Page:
Romania’s Vlach roots.

According to wikipedia, the etymology for the “Vlachs” is “ultimately of Germanic origin, from the word Walha, a name used by ancient Germanic peoples to refer to (mainly) Romance-speaking neighbours”. Slavs initially used the term “Vlachs” to refer to Romanic people in general. Over time, this term was applied to designate the Central and Eastern European peoples living in the former Roman colony of Dacia who spoke the Daco-Romanian language. These Vlachs eventually joined to form the Romanian nation, which remains the only Latin-language in a sea of Slav langauges known as the Balkans.

The history of the Vlachs (or Wallachians) is a fascinating and exciting one, chock-full of folklore, paganism, adventure, conquest, and a mystical relation to “the land”. Here is a story about the winter festivals of the Vlachs:

During the twelve days that elapse between Christmas and Epiphany the Vlachs believe that the mysterious beings called Karkandzal’i or Karkalanza wander about the earth fron dark till cockcrow. They especially haunt the springs and defile the water, and is very dangerous to meet them. They are finally driven away by the blessing of the waters at Epiphany. Between the day of St. Basil, New Year’s Day, and Epiphany a curious mumming performance takes place which is well known throughout Thessaly, Macedonia and Thrace. The object of this mumming is to drive away Karkandzal’i. Who these mysterious beings are no one can tell, they appear in Greek folklore wherever there are Greeks, Turks believe in them and so do the Vlachs, but we have no information whether they appear in Bulgarian folklore. The name varies between Kallikandzaros and Karkandzalu and every place which believes in them has some different form. Their origin and the meaning of the name are equally obscure and the recent ingenious attempt to trace their ancestry to the Centaurs does not seem satisfactory. The Samariniats call the mummers Ligutshari and the young men delight to make up such bands. In other times they would make up the band on New Year’s day and after performing in their own village spend the days before Epiphany in wandering around other villages in the neighborhood always returning home for the Epiphany. It sometimes happened that two bands met on the road and then there was a struggle to see which was the better. Neither would wish to yield except to force, for the weaker band had to salute the leader of the stronger. Thus it has been known to end in bloodshed, so they say, and near Verria they will point out places in the hills called “La Lingutshari” where a struggle between two bands ended in someone being killed. A band may consist of any number up to twenty, but there are really only seven essential characters, the bride, the bridegroom, the old woman who nurses a puppet in her arms pretending it is her child, the old man or Arab, the doctor and two men dressed in skins to represent bears or sheep or wolves or devils. The latter characters always have masks of skin and wear on their heads a piece of board in which is inserted a kind of plume made of the tail of a fox, wolf or goat. They are always heavily loaded with rows and rows of mule and sheep bells to make more impresssion when they dance. The Arab too usually wears a similar costume. If more than seven people compose a band, the extra persons will duplicate other characters such as the bride and bridegroom, of whom there can be ny number up to six, and the devils or bears, or they may introduce fresh characters such as the doctor’s wife or a priest. The brides are invariably young men dressed in girls’ clothes, and no women ever take part in such mumming; it would be improper. The plot of the play which the mummers performed was very simple. The Arab or old man would annoy the bride with his intentions. The bridegroom would naturally intervene and a lively quarrel would ensue, which ended eventually in the death of one of them. He was duly mourned either by the bride or by the old woman and the doctor was called in. Through the doctor’s skill the dead was restored to life and the play ended with a general dance of all the characters and the sending round of the hat. In other days the play seems to have included something in the nature of an obscene pantomime, of which traces still survive. Nowadays the play varies much from place to place, for instance at times the Arab will attempt to steal the old woman’s puppet baby and this provokes the bridegroom’s interference […] Wherever there are Vlachs the custom is known. It still flourishes in the glens of Pindus at Luria and Baieasa and at Briaza where they call the mummers “Arugutshari”. They are known by this name at Klisura, at Neveska as “Ishk’inari” and at Krushevo as “Arak’i”. In the Meglen at L’umnitsa and Oshini they appear as “Dzhamalari”.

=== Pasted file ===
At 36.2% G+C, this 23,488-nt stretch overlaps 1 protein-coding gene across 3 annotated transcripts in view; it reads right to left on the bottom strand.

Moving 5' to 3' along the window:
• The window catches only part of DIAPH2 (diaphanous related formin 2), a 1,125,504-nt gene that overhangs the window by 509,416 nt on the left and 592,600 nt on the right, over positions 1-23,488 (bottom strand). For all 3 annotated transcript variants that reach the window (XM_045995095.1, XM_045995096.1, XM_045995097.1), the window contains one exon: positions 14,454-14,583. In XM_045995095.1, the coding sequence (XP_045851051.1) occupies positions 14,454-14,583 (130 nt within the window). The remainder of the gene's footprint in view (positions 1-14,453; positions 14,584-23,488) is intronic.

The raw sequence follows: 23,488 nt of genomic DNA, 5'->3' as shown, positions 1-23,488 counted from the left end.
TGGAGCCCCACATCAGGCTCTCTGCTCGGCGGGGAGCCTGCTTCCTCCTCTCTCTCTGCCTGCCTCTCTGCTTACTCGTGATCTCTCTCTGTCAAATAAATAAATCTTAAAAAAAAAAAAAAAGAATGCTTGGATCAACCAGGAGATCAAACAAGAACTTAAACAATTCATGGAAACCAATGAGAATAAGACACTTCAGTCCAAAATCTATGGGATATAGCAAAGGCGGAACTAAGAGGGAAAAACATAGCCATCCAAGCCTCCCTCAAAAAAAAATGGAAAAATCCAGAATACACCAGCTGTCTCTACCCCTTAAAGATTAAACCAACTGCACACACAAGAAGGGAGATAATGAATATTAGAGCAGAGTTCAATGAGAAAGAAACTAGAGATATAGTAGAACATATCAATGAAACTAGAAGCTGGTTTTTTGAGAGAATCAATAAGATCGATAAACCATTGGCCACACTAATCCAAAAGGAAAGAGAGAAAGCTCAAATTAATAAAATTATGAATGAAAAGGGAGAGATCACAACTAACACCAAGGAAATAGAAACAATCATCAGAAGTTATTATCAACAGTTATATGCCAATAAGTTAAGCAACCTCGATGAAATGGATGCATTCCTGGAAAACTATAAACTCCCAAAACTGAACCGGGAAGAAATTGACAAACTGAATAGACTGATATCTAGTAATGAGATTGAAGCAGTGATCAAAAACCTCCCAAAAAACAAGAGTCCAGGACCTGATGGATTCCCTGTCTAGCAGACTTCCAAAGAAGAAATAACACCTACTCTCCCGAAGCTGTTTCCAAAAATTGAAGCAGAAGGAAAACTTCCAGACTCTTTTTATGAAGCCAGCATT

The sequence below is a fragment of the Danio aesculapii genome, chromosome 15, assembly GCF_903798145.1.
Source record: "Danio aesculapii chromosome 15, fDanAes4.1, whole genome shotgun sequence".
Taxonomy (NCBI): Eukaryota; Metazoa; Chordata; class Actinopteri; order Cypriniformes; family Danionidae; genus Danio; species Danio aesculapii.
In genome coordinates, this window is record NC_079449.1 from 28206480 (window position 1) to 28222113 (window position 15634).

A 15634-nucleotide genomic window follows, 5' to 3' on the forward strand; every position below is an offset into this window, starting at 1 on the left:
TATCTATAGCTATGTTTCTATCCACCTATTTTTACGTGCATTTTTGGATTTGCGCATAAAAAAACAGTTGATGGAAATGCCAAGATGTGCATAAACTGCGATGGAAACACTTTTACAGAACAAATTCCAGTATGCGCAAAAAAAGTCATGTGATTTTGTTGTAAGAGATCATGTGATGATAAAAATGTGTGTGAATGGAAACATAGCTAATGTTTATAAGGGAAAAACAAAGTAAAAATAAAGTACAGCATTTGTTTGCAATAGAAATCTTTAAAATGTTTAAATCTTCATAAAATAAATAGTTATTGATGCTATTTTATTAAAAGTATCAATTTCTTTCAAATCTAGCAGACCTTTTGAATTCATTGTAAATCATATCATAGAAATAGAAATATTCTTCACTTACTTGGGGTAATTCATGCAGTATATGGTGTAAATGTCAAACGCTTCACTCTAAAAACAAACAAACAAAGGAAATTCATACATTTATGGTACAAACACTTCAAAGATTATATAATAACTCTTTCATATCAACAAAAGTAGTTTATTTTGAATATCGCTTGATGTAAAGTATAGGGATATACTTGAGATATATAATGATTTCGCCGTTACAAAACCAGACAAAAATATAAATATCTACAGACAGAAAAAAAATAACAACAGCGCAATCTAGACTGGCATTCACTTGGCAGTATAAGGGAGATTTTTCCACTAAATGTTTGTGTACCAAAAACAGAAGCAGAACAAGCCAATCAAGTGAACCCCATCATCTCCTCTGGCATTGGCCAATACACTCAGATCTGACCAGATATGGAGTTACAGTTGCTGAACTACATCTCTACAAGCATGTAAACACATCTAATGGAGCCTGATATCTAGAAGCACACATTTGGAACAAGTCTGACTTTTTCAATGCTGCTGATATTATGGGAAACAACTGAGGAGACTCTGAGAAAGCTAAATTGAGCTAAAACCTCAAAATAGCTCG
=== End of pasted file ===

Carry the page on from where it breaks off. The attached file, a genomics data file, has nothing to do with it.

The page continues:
Learn more about the Vlachs at The Little Vlach Corner…